The truth behind most “best-friendships” is that they might not even exist
Back in the day when D.I.Y. beaded bracelets and loom bands were at the peak of childhood memorabilia, I took it upon myself to be the bestower of friendship bracelets among my circle of friends. But as I began creating these bracelets one afternoon, I began to overthink—what if they didn’t think we were “friends enough” to wear friendship bracelets? Would my other circle of friends feel bad for not receiving a bracelet, too? Should I give everyone in the group a bracelet, even if I’m only close to some of them?
As I kept asking myself these questions, I ended up not making the bracelets and putting off the task until one fateful lunch break, where I discovered that everyone in my group already had a bracelet. Only this time, I wasn’t given one. Since then, I’ve become cautious of the labels I had with friends and stuck to this rule: never call someone your “best friend” unless they say it first. Whether this was a strategic moveto never feel the pain of rejection again or it was simply a coping mechanism for the trauma I had from being the group’s outcast, I clung onto this rule like it was a fireproof shield that would protect me from the pangs of betrayal.
In many ways, it did work its magic as it saved me from many awkward situations of passively calling someone a best friend when they would have never called me theirs. Still, the pain of unrequited best-friendship is undeniable and lingers deep—after all, you can’t lie to yourself. So, how do we cope with not being our best friend’s best friend? Do we battle it out Mortal Kombat style? Or do we just stand as martyrs and sing the anthem of unreciprocated friendship?
Hold up, what even is a best friend?
“A person’s closest friend” isn’t enough, Google!
Just when we thought the internet (or AI) had all the answers to our problems, it still can't define what a “best friend” is—at least what it truly is. Ask anybody, and they’ll probably have different reasons for calling their best friends their best friends. Whether it be because of the stretch of time that they’ve known each other or how deep their shared experiences are, people attribute their definition of best friends to different things. So, in the end, best-friendship is subjective, just as the idea of closeness is relative.
Light bulb moment: so, does this mean that we experience unrequited friendships in the first place because of the differences in how we define a “best friend” in the first place? Perhaps so. But the solution isn’t as straightforward as creating a universal definition for the term; human emotions and relationships are much more complicated than that.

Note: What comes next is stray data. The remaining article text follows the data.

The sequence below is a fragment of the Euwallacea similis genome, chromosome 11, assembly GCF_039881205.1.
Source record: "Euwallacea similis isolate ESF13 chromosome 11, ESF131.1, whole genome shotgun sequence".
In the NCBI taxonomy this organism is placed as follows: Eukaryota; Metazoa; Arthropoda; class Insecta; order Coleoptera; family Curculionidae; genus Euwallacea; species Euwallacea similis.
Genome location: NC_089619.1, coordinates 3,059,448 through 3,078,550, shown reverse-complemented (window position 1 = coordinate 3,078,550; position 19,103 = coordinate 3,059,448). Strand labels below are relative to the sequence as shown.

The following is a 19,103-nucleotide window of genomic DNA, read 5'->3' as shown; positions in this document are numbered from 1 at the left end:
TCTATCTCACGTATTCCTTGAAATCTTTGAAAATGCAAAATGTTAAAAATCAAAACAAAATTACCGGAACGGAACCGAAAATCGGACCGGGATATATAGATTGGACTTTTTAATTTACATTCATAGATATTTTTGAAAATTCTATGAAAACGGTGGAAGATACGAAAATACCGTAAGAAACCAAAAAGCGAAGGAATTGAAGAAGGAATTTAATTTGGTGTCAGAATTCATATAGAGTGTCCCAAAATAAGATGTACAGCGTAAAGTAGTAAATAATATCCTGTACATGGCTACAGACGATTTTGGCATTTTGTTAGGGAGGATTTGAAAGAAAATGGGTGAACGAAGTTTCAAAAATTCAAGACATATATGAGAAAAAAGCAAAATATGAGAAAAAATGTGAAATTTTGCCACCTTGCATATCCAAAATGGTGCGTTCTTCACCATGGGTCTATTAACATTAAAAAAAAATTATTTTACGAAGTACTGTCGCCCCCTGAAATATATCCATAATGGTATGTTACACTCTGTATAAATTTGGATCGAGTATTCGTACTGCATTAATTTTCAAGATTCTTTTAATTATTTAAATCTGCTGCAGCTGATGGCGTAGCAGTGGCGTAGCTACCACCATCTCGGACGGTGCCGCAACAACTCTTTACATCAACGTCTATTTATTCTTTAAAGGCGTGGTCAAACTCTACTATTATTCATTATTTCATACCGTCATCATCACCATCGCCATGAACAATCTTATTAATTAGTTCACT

Use your words
Write them a poem if you must
Actions tend to speak louder than words, but it doesn’t make words meaningless. One thing I wish I had done when I found out about my friends’ friendship bracelets was to ask them why; maybe I would have understood their actions in the first place.
So if it ever comes to a point where you’re questioning your best-friendships, use your words. Talk about where you’re at in your friendship and iron out the details. As complicated as relationships can get, conversations help ease the imaginary tension surrounding actions that make no sense. Even if you’re not confrontational, try softer communication methods—texting, sending a meme adjacent to the topic as an intro or even writing a poem. Getting your feeling across can clarify how you’ll navigate your friendship moving forward, but it can get scary to make that move. But just remember that you’re friends for a reason, and if there’s anything that friends do well, it’s sharing anything and everything with each other—including how you feel towards one another.
All ships must dock somewhere
We’re talking about relationships and friendships
So after having the talk, what’s next? You’ll probably arrive at several conclusions, and some may be more negative than expected. But whether it be irreconcilable differences that force a reevaluation of the friendship or new-found love and respect for one another, all relationships find their label naturally; it’s just a matter of whether you’ll accept the reality.
Fight all you want, but all ships must learn to dock—and your friendship is no exception. As scary as that may be, remember to allow its natural course. People are allowed to be different and change into the people they have become, and you cannot control or debate where you stand in their life. So if the conclusion of a lifelong friendship struggle is to drift apart, let it happen—but that isn’t to say that you’re letting go. Not all friendships have to dock at a dead end, especially best-friendships. Sometimes, it’s just a matter of waiting for the next time it’ll sail again, and that’s okay, too.
So if you’re not your best friend’s best friend, do what best friends do: catch up and chat! Host a sip and paint session and talk about it; you’ll find clarity and peace in your own time.
Words Vanessa Tiong
Art Matthew Ian Fetalver